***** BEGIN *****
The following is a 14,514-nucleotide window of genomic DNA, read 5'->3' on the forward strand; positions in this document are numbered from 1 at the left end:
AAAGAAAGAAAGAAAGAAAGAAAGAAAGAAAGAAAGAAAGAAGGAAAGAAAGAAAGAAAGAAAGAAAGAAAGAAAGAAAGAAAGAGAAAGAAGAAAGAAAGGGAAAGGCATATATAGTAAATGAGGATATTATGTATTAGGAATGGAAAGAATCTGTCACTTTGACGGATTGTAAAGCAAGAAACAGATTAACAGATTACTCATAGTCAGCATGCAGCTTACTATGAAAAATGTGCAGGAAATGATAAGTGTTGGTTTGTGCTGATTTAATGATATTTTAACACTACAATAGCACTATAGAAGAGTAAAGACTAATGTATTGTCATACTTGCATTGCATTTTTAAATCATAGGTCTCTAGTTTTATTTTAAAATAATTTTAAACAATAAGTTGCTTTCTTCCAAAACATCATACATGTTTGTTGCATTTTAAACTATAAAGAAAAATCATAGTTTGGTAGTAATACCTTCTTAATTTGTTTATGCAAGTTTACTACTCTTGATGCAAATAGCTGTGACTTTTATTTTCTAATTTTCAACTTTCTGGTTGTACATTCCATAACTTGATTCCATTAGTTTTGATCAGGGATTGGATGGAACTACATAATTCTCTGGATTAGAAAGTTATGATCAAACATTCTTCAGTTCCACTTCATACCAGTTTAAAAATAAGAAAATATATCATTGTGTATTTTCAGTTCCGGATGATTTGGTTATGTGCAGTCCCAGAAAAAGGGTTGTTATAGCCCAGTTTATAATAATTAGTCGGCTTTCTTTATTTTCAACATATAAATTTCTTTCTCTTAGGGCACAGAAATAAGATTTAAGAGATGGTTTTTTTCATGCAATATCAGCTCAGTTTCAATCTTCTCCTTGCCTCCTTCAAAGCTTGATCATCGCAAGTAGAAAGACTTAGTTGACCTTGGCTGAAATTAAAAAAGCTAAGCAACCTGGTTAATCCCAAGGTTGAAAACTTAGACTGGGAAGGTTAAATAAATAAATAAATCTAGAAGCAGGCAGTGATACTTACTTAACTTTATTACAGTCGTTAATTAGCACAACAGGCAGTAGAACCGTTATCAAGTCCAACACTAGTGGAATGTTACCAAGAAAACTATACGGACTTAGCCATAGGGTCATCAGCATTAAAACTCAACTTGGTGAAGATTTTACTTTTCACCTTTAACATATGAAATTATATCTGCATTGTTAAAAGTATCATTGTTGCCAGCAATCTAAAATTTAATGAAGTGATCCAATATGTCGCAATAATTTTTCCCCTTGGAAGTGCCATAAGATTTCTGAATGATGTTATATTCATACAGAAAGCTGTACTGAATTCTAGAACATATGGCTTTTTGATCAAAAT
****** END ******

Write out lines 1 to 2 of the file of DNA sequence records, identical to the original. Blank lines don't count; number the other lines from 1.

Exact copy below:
The following is a 14,514-nucleotide window of genomic DNA, read 5'->3' on the forward strand; positions in this document are numbered from 1 at the left end:
AAAGAAAGAAAGAAAGAAAGAAAGAAAGAAAGAAAGAAAGAAGGAAAGAAAGAAAGAAAGAAAGAAAGAAAGAAAGAAAGAAAGAGAAAGAAGAAAGAAAGGGAAAGGCATATATAGTAAATGAGGATATTATGTATTAGGAATGGAAAGAATCTGTCACTTTGACGGATTGTAAAGCAAGAAACAGATTAACAGATTACTCATAGTCAGCATGCAGCTTACTATGAAAAATGTGCAGGAAATGATAAGTGTTGGTTTGTGCTGATTTAATGATATTTTAACACTACAATAGCACTATAGAAGAGTAAAGACTAATGTATTGTCATACTTGCATTGCATTTTTAAATCATAGGTCTCTAGTTTTATTTTAAAATAATTTTAAACAATAAGTTGCTTTCTTCCAAAACATCATACATGTTTGTTGCATTTTAAACTATAAAGAAAAATCATAGTTTGGTAGTAATACCTTCTTAATTTGTTTATGCAAGTTTACTACTCTTGATGCAAATAGCTGTGACTTTTATTTTCTAATTTTCAACTTTCTGGTTGTACATTCCATAACTTGATTCCATTAGTTTTGATCAGGGATTGGATGGAACTACATAATTCTCTGGATTAGAAAGTTATGATCAAACATTCTTCAGTTCCACTTCATACCAGTTTAAAAATAAGAAAATATATCATTGTGTATTTTCAGTTCCGGATGATTTGGTTATGTGCAGTCCCAGAAAAAGGGTTGTTATAGCCCAGTTTATAATAATTAGTCGGCTTTCTTTATTTTCAACATATAAATTTCTTTCTCTTAGGGCACAGAAATAAGATTTAAGAGATGGTTTTTTTCATGCAATATCAGCTCAGTTTCAATCTTCTCCTTGCCTCCTTCAAAGCTTGATCATCGCAAGTAGAAAGACTTAGTTGACCTTGGCTGAAATTAAAAAAGCTAAGCAACCTGGTTAATCCCAAGGTTGAAAACTTAGACTGGGAAGGTTAAATAAATAAATAAATCTAGAAGCAGGCAGTGATACTTACTTAACTTTATTACAGTCGTTAATTAGCACAACAGGCAGTAGAACCGTTATCAAGTCCAACACTAGTGGAATGTTACCAAGAAAACTATACGGACTTAGCCATAGGGTCATCAGCATTAAAACTCAACTTGGTGAAGATTTTACTTTTCACCTTTAACATATGAAATTATATCTGCATTGTTAAAAGTATCATTGTTGCCAGCAATCTAAAATTTAATGAAGTGATCCAATATGTCGCAATAATTTTTCCCCTTGGAAGTGCCATAAGATTTCTGAATGATGTTATATTCATACAGAAAGCTGTACTGAATTCTAGAACATATGGCTTTTTGATCAAAAT